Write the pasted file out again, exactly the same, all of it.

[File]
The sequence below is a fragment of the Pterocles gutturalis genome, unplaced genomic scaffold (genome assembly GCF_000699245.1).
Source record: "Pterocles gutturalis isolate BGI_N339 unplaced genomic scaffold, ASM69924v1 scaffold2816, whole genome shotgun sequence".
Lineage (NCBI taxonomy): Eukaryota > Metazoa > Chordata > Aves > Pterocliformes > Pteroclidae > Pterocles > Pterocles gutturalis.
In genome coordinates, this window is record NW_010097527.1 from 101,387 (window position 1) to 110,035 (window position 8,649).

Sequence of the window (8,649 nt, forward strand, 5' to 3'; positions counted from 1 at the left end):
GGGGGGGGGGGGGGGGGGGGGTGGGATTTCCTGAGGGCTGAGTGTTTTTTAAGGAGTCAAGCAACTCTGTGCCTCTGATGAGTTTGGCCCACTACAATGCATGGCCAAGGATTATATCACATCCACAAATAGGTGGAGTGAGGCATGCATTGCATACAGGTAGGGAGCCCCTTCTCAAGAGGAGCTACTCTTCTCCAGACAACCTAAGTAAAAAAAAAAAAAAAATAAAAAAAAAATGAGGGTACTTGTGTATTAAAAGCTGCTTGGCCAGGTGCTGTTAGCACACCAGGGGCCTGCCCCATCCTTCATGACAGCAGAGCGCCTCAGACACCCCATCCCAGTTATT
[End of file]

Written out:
The sequence below is a fragment of the Pterocles gutturalis genome, unplaced genomic scaffold (genome assembly GCF_000699245.1).
Source record: "Pterocles gutturalis isolate BGI_N339 unplaced genomic scaffold, ASM69924v1 scaffold2816, whole genome shotgun sequence".
Lineage (NCBI taxonomy): Eukaryota > Metazoa > Chordata > Aves > Pterocliformes > Pteroclidae > Pterocles > Pterocles gutturalis.
In genome coordinates, this window is record NW_010097527.1 from 101,387 (window position 1) to 110,035 (window position 8,649).

Sequence of the window (8,649 nt, forward strand, 5' to 3'; positions counted from 1 at the left end):
GGGGGGGGGGGGGGGGGGGGGTGGGATTTCCTGAGGGCTGAGTGTTTTTTAAGGAGTCAAGCAACTCTGTGCCTCTGATGAGTTTGGCCCACTACAATGCATGGCCAAGGATTATATCACATCCACAAATAGGTGGAGTGAGGCATGCATTGCATACAGGTAGGGAGCCCCTTCTCAAGAGGAGCTACTCTTCTCCAGACAACCTAAGTAAAAAAAAAAAAAAAATAAAAAAAAAATGAGGGTACTTGTGTATTAAAAGCTGCTTGGCCAGGTGCTGTTAGCACACCAGGGGCCTGCCCCATCCTTCATGACAGCAGAGCGCCTCAGACACCCCATCCCAGTTATT